The Wonder of Mathura Art
The Art of Mathura refers to a particular school of Indian art, almost entirely surviving in the form of sculpture. This article talks about the history and details of the famous Mathura Art and gives the main examples. It also includes a timeline of Indian Art.
MATHURASCULPTUREKRISHNAINDIAN ART AND CULTURE
Many a visitor to Mathura city miss out on a valuable piece of Indian history and that is the beautiful ancient art of Mathura. Mathura Art refers to the art mainly surviving in sculpture form that goes back 2nd century B.C. Yes! You read that right! The period was from 2nd century B.C. to 12th century A.D and Mathura was a major trading and pilgrimage centre. But its most significant contribution was made during the Kushan and Gupta period (1st century A.D. to 6th century A.D). The ancient and Mathura artifacts are carefully preserved by the Rashtriya Sangrahalaya or Government Museum, Mathura.
Mathura art flourished during the Kushana Empire under the reign of Emperor Kanishka. Kanishka was a renowned king of ancient India and reigned from 127 to 150 AD. Later on in 6th or 7th century during the Gupta Era, Mathura art reached its peak and reached its pinnacle.
It is interesting to note that Mathura Art flourished during the time when Hinduism, Buddhism and Jainism together flourished in India. Mathura art produced sculptures relating to Hinduism, Buddhism, and Jainism.
Mathura Art developed indigenously without foreign influence (indigenously here means the art developed in the place where it is from originally and not due to any foreign influence. As an example, in Gandhara Art one can see the Greek influence).
For its material, Mathura Art uses the Spotted Red Sandstone as prominent material as opposed to grey sandstone of Gandhara Art.
From the 2nd century BC onwards Mathura Art became very distinctive and famous and was exported all over India. It is in Mathura that the convention began of sculpting deities with extra arms or faces to highlight their divinity. This occurred around 4th century AD. Again, it was in Mathura that the iconic image of Buddha with human face was developed for the first time. Prior to this, example in Bharhut or Sanchi, Buddha was represented by symbols such as Wheel of Law or Bodhi Tree.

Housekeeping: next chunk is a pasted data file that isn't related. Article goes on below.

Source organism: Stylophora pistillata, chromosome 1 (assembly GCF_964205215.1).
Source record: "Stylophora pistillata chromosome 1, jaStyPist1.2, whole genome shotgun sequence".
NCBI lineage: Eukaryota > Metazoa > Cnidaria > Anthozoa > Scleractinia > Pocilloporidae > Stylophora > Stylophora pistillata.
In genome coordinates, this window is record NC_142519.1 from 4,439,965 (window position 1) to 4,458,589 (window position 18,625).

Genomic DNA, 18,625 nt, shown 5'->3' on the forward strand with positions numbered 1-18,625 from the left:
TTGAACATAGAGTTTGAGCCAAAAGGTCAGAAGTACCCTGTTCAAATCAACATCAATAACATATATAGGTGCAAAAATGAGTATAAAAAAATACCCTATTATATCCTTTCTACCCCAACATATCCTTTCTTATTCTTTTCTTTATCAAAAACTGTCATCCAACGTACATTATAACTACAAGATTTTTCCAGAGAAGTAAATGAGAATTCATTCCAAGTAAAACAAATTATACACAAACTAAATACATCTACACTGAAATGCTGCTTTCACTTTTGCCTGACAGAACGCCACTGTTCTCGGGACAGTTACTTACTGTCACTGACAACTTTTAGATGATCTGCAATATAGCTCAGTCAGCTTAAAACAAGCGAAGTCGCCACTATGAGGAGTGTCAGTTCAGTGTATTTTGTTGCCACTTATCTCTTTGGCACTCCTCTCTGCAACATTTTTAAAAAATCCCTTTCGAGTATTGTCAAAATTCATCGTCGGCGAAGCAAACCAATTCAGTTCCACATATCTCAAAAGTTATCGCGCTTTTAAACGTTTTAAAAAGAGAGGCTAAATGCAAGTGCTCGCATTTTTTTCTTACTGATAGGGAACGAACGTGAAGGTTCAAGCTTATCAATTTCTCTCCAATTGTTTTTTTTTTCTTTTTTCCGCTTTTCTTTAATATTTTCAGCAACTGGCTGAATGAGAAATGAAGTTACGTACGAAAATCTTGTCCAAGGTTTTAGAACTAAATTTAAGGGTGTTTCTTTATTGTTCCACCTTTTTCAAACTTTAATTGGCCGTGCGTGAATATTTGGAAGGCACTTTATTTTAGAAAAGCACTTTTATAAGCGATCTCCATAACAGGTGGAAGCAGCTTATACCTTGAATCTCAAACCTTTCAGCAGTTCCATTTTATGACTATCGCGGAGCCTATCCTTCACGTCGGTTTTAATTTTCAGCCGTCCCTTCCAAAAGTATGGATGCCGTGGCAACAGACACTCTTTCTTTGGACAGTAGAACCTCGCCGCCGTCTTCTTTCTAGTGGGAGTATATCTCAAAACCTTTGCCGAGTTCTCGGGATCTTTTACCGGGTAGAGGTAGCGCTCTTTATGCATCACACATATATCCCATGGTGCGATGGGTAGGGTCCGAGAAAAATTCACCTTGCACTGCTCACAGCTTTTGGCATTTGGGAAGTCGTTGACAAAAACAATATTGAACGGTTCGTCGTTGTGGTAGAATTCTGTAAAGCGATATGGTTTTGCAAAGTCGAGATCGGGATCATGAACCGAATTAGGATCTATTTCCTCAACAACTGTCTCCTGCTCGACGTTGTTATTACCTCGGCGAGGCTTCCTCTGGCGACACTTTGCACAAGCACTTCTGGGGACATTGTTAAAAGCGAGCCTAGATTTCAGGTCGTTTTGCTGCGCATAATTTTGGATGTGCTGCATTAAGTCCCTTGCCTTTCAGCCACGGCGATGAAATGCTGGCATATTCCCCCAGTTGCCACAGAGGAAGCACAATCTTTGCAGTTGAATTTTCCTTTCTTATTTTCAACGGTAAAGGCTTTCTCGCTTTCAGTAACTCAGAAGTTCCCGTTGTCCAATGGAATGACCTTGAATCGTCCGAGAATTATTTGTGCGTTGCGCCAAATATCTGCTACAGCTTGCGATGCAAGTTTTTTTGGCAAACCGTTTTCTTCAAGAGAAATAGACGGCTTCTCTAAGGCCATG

Famous examples of Mathura Art
Agnipani Yaksha (fire holder). 100 BC. Fire God Agni has a halo with incised flames and held a water flask in the left hand. Mathura Museum
Mehrauli Yakshi, 150 BC, Mathura. Can be viewed in India National Musuem, New Delhi
Medallion with elephant and riders, Gayatri Tila, Mathura, circa 150 BC
Mahārāja Rājadhirāja Devaputra Kāṇiṣka, 2nd century AD, Mathura
Seated Buddha 131 AD, Mathura
Surya Dev Sun God Surya in Indo-Scythian dress, also revered in Buddhism, 2nd century CE, Kankali Tila
Bodhisattva with jewellery, 3rd–early 4th century AD
Nagaraj 4th century AD Gupta Period
Vishnu Vishvaroop 5th century AD
Vishnu of Gupta Period
Hindu art found its first inspiration in the Buddhist art of Mathura. The three Vedic gods Indra, Brahma and Surya were actually first depicted in Buddhist sculpture from the 2nd-1st century BCE, as attendants in scenes commemorating the life of the Buddha, even when the Buddha himself was not yet shown in human form.
During Kushan era time, statues pertaining to Gopala-Krishna, are absent from Mathura, suggesting the near absence of this cult in northern India. The cult seems to appear around the Gupta period (6th century AD). But the first major depictions of the legendary life of Gopal Krishna actually appear in the sculptures of Badami in South India from the 6th-7th century AD.
Importance of Mathura Art in the time-line of Indian Art
2nd and 3rd millenniums BC (2500 BC onwards) - Abstract figures of terracotta and stone in the Indus Valley civilisation (sculptures, seals, pottery, jewellery, terracotta figures). Major sites are Harappa & Mohenjodaro. In India Rakhigarhi (Haryana), Ropar (Punjab), Kalibangan and Balathal (Rajasthan), Lothal and Dholavira.
322 and 185 BC - Mauryan Dynasty - Figures of Mauryan Period intricate work like Sarnath lions. It represented an important transition in Indian art from use of wood to stone. It was a royal art patronized by Mauryan kings especially Ashoka. Pillars, Stupas, caves are the most prominent survivals. Both Court art and popular everyday art flourished and examples can be seen of both.
200-75 BC - Shunga Empire - Famous Stupas of Barhut and Sanchi
73 BC to 28 BC - Kanva Dynasty (capital Pataliputra) - Buddhist art flourished
200 BC - 200 AD - Satavahana Dynasty - The most important stupas of this period are Amravati and Nagarjunakonda. The Amaravati stupa is full of sculptures that depict the various scenes from the life of the Buddha.
30 AD to 375 AD - Kushan period: Mathura art and Gandhara Art
300-600 AD - Gupta Period also called the Classical age of Indian art with a variety of images and sculptures of Hindu Gods and Goddesses.
830 AD - 1315 AD - Chandela Dynasty - Khajuraho Temples, Madhya Pradesh
This article has been prepared as part of my studies for the Diploma in Indian Aesthetics from Mumbai University